What Does "Leaning In" Mean for Working Moms?
In early 2013, the term "leaning in" started popping up on Facebook, Twitter, and LinkedIn. The term comes from the book "Lean In: Women, Work, and the Will to Lead" published in March 2013 by Facebook's Chief Operating Officer Sheryl Sandberg. The book traces its origins to a 2010 TED Talk Sheryl Sandberg gave titled "Why We Have Too Few Women Leaders". The point of her message was to convince professional women to stay in the workforce and "lean in" to whatever role they are playing.
Here are the three key points of her talk.
Sit at the Table
She said that when a man succeeds he attributes himself, but when a woman succeeds she attributes it to other, luck or that she worked really really hard. She encourages women to reach for opportunities and promotions, and, most important, believe that we deserve them. She shared examples of how women felt they weren't worthy of moving up in their company. Mrs. Sandberg urges professional women to change this negative perspective, get off the sidelines and "sit at the table".
Sitting at the table means to not let opportunities pass you by. To make your voice heard, loud and clear. And to be audacious enough to ask for what you deserve. Bring your chair to the table, sit up straight and "lean in".
Make your Partner a "Real" Partner
She says, "If a woman and a man work full-time and have a child, the woman does twice the amount of housework and three times as much childcare." It's a proven statistic and it hurts to hear it.
It's no wonder women drop out of the workforce. Men and women need to contribute equally at home if women are to succeed more in the workplace.
This means asking for help when you need it. It also means delegating, even when you haven't been invited to do so. Sit down with your partner and talk about the housework and what you'd like them to help you with.
When you set expectations everyone understands what they need to do.
Don't Leave Before You Leave
Mrs. Sandberg spoke about how when a woman starts thinking about she'll fit the demands of a child into her life this is when she starts thinking about leaving her job. She called this quietly "leaning back" in her TED talk. She goes on to advise professional women that your job needs to be worth leaving your child for. It needs to engage and excite you, because if not, this is when you'll start quietly leaning back. To avoid quietly leaning back Mrs. Sandberg urges pregnant women to keep their foot on the gas pedal until the day you leave for maternity leave and never a moment before that.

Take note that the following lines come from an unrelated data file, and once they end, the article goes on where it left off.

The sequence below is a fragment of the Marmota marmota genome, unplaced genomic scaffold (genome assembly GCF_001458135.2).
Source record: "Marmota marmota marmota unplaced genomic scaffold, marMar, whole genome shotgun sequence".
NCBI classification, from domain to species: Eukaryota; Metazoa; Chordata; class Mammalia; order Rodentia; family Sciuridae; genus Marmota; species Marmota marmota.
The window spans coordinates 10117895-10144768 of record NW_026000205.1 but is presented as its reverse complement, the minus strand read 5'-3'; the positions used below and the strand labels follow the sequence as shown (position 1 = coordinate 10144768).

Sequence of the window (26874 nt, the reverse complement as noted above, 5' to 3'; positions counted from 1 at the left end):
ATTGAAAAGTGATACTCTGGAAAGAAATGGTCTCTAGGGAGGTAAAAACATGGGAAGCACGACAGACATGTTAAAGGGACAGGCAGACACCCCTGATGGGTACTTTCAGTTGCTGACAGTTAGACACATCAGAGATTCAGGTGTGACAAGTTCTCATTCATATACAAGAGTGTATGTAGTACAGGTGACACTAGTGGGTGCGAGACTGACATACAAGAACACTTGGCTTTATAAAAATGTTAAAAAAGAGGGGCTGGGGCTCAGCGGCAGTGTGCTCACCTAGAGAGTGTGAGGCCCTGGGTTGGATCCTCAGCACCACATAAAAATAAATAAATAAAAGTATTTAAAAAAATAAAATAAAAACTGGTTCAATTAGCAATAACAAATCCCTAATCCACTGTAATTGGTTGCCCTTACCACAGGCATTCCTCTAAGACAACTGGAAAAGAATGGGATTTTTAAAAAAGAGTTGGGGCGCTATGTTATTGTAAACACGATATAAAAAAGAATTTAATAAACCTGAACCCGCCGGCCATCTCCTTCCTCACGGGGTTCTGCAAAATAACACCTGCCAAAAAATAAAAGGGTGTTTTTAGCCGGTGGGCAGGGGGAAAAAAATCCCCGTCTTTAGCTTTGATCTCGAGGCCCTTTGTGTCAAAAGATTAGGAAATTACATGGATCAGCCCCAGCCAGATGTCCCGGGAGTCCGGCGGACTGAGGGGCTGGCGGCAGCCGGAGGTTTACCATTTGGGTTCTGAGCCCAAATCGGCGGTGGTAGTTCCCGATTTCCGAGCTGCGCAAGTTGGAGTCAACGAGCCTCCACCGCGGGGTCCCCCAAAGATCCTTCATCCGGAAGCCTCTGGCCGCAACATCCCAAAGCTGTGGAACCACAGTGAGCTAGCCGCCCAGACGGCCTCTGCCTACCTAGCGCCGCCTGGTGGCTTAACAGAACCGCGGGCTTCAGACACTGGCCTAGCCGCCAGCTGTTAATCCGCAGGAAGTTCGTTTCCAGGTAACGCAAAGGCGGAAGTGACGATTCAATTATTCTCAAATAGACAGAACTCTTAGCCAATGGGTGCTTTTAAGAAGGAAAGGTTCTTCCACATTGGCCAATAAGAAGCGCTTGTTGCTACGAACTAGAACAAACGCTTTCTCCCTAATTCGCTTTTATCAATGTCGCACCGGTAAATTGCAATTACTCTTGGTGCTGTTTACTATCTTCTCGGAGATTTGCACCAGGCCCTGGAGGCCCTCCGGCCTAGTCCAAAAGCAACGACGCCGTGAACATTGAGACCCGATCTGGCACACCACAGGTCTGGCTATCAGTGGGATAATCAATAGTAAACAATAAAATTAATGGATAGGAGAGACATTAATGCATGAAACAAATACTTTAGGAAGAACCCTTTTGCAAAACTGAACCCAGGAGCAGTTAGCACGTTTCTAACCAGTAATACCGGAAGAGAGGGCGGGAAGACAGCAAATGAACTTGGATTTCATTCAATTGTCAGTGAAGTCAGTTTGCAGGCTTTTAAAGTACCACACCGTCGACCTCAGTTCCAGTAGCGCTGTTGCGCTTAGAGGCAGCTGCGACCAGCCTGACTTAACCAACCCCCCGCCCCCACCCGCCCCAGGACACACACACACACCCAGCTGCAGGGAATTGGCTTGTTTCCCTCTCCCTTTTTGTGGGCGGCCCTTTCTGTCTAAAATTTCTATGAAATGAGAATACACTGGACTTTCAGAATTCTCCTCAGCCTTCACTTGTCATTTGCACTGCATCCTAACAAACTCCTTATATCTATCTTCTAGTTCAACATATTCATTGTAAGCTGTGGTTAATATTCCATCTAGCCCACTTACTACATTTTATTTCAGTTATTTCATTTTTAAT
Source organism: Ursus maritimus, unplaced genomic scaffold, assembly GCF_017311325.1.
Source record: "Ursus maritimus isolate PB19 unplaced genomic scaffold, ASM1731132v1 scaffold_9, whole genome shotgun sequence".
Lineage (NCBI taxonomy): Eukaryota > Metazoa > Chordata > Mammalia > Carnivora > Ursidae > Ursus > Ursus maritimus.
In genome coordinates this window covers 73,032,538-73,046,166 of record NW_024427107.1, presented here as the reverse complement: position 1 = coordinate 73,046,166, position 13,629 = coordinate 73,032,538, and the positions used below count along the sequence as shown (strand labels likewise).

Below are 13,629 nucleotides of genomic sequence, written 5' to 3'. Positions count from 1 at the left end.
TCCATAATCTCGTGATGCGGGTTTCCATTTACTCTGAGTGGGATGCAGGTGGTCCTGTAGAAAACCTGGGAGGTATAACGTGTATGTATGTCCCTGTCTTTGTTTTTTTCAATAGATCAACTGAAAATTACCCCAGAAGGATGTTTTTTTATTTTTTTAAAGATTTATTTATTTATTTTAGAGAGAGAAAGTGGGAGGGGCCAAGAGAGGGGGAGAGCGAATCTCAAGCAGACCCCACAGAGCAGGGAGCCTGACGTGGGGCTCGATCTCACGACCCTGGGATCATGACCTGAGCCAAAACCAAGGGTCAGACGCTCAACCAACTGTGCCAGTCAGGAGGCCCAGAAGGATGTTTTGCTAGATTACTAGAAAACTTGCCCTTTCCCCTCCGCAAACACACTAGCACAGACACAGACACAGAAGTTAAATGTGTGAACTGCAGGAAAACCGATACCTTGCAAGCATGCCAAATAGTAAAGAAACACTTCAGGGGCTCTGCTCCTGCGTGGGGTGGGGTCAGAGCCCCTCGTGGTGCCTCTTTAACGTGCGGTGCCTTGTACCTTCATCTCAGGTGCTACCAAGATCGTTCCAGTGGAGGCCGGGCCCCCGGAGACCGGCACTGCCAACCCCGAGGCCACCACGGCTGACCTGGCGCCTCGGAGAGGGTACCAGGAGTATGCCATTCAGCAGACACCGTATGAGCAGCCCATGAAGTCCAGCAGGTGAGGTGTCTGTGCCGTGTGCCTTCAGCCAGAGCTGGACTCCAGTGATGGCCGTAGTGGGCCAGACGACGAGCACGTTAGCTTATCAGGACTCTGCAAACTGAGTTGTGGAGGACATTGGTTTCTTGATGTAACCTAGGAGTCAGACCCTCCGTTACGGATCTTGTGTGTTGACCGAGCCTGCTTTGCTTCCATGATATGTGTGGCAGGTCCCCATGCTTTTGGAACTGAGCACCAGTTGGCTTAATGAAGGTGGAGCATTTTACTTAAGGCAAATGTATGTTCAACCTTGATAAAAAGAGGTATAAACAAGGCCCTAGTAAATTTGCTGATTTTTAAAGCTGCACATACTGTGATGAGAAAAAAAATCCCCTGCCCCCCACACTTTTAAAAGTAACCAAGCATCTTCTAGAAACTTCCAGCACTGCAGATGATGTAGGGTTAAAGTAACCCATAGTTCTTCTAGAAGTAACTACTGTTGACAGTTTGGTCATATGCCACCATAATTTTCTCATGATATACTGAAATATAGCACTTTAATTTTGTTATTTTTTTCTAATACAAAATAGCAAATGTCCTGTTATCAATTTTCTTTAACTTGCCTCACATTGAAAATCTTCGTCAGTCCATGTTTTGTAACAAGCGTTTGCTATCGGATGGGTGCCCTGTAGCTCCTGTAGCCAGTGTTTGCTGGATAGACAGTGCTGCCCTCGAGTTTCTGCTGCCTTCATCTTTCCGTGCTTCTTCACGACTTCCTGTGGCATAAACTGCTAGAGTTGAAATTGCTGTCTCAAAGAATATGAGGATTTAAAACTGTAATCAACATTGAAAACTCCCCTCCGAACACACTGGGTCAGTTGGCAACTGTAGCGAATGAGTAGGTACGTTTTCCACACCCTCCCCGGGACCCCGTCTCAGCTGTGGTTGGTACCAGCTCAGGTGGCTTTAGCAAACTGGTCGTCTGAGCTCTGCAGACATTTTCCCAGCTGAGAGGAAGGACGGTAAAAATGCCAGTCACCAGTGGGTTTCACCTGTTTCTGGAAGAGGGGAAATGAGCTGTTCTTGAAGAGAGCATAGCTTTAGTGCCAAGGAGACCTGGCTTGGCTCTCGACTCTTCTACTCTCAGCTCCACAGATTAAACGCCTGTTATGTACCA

Lean In and Go For It
She goes on to talk about how women, unintentionally, hold themselves back in their careers. Then she uses the infamous phrase "lean in", seek challenges, and continue to pursue their career goals without fear.
If you are lean in Sheryl Sandberg believes you'll more likely be promoted regardless if you have small children. She said you may not have a tough time juggling work and family in your new role. You'll feel audacious about your hard work. And when the day comes that you're offered a promotion you'll ask "Why not me?
rather than questioning "Why me?".
At heart of this story what Sheryl Sandberg is doing is challenging the notion that working moms need to choose between work and family. She's challenging that the mommy track is the best option for all working mothers. Rather than focusing on what you can't do or on the barriers to your advancement, she urges women to focus on the positive, lo look for possibilities and to seize the day. She has said she always hoped to start a social movement, and "leaning in" is the incarnation of that desire.
Here is a quote from Mrs. Sandberg's book that sums up her mission beautifully:
I have written this book to encourage women to dream big, forge a path through the obstacles, and achieve their full potential. I am hoping that each woman will set her own goals and reach for them with gusto. And I am hoping that each man will do his part to support women in the workplace and in the home, also with gusto. As we start using the talents of the entire population, our institutions will be more productive, our homes will be happier, and the children growing up in those homes will no longer be held back by narrow stereotypes.
Before you decide to quit your job, consider whether "leaning in" would be a better choice for you. If you're confused about that or what support with setting your personal goals hire a coach and get clear.